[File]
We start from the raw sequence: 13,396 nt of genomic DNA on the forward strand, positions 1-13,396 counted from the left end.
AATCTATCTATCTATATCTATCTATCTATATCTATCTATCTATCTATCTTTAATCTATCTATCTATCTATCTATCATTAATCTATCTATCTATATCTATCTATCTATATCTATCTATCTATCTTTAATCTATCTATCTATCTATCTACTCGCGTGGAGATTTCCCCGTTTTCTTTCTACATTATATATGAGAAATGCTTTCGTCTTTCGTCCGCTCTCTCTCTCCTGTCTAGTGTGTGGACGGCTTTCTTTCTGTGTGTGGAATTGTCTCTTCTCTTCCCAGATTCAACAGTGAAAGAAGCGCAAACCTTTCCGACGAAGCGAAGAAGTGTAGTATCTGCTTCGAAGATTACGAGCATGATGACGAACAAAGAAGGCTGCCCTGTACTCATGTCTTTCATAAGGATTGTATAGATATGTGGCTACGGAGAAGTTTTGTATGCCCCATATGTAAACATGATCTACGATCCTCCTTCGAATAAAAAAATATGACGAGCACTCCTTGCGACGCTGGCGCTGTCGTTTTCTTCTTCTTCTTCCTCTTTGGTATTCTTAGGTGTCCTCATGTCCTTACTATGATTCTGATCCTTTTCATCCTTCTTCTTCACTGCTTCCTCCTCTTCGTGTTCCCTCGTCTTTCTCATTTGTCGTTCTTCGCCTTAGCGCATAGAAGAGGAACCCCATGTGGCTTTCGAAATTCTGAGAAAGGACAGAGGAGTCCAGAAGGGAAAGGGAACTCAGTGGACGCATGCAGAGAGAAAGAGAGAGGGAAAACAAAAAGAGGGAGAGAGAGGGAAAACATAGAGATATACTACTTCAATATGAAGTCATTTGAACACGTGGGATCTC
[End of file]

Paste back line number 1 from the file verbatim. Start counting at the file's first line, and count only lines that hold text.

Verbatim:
We start from the raw sequence: 13,396 nt of genomic DNA on the forward strand, positions 1-13,396 counted from the left end.